(FREDERICK) “I used to dread coming to work on sunny days,” regales Jenny Derricks, one of the many office workers at Leidos Biomedical Research in Frederick, Maryland. “[Logan] was always more enthusiastic when it was sunny.”
For months, Jenny has endured the sound disruption of her cubicle neighbor, Logan Sleaves, a 24 year old coworker filled with a vigor for life.
“It was never-ending! A constant stream of humming, desk-tapping, whistling, and even full out karaoke! It was terrible! He was off-pitch, off-key, off-beat; he was taking everything about music and twisting it to the point that I hated any sound at all.”
Jenny was forced to listen to all of Logan’s audio garbage, and would be denied any attempt to move desks as she and Logan should “work it out themselves.”
“I told him it was distracting and a little annoying,” says Jenny, picking at a hangnail. “He got the hint for maybe 20 minutes and then I started to hear the Beverly Hills Cop theme mumbling from his mouth! I reminded him again and he was all like ‘I didn’t even realize I was doing it!’ and ‘I can’t help it! I guess I’m just in a singing mood!’”
Mike Shrouder, a Doctor of Music at Boston University, informed us that there is no such thing as “a singing mood,” and when a person sings it is a conscious decision. The person knows exactly what they are doing.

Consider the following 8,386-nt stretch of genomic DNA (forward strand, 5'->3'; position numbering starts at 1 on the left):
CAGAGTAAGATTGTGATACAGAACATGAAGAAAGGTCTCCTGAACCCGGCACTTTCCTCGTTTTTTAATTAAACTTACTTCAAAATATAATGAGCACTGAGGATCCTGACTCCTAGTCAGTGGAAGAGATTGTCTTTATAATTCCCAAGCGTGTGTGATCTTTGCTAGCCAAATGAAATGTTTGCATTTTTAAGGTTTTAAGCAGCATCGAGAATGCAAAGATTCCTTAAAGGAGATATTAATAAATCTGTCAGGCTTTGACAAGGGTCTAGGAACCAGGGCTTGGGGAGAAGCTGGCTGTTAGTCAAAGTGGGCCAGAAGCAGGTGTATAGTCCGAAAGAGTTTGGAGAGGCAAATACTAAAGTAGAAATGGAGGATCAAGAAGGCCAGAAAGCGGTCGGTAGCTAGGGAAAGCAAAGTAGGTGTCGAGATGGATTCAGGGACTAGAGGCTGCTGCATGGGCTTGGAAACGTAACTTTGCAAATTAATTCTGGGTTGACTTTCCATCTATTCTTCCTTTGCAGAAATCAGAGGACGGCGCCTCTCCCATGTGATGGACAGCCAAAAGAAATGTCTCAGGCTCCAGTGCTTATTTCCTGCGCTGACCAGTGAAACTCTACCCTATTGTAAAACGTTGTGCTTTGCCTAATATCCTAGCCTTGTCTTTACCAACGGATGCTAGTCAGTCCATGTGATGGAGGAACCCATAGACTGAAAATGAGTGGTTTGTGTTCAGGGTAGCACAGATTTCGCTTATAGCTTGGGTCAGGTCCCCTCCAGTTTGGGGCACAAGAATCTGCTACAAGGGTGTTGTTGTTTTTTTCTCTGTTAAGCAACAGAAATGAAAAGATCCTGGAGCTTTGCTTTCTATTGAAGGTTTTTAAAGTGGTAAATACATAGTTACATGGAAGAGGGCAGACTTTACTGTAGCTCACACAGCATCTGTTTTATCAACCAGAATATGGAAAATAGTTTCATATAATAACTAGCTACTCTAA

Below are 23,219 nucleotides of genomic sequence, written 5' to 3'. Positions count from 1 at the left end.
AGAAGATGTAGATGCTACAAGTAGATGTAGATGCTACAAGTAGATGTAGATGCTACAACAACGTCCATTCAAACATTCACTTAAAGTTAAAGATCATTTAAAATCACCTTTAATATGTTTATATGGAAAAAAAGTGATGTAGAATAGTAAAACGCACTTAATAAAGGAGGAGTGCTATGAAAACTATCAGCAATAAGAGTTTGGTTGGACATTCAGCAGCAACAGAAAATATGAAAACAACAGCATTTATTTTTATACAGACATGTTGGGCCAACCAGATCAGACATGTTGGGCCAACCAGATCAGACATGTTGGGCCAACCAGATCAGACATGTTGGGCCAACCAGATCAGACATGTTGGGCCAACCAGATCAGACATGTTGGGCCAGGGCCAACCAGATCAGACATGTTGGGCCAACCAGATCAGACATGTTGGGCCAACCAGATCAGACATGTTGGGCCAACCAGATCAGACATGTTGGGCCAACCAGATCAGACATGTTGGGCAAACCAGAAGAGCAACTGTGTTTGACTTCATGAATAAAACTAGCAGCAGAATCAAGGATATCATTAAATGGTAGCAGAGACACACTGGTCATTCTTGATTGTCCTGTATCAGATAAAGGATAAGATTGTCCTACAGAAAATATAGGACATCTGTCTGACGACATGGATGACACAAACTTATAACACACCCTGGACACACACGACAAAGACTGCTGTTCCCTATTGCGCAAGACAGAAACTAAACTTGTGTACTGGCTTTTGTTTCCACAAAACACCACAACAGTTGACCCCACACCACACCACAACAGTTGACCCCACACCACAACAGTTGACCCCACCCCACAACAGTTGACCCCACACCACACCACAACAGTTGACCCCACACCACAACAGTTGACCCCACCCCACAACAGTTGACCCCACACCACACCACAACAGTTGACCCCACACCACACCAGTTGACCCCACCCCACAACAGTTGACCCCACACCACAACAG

Logan’s insistent chirping went on unabated, until Thursday, June 16th, when Jenny was surprised to find her ear drums no longer hurt like they used to.
“All of sudden, it was like there was no noise – of course, that would be impossible, because Logan never shuts the fuck up – but then I realized it wasn’t an absence of noise, it was an absence of me hating the noise. I wasn’t exactly sure what was happening; was I just becoming accustomed to the audial onslaught from Logan’s lips? Was I developing feelings for this guy, making me hear his awful singing in a new way? It was so beyond belief that he might actually be getting BETTER that I came up with a thousand other reasons for what it might be.”
Of course, Logan HAD gotten better but not by chance. Logan’s friends and family had also been on his case about leaving some room for silence. When that didn’t take hold, they encouraged him to at least try to improve. He did – taking classes, listening to varying musicians, and keeping one of those tuning thingies in his shower.
Logan still can’t stop himself from letting out the song in his heart, but Jenny has found a silver lining.
“I’ve given him CDs of my favorite artists and recommended new songs that I like. Then he comes to work, and he becomes my own personal radio! Although, just like the radio, he will continue to repeat songs until I hate them, but at least my ears have stopped bleeding!”
At press time, Jenny is enjoying her job, but Logan has moved on, and is now the guy that puts all the ear-shattering auto-play music on websites.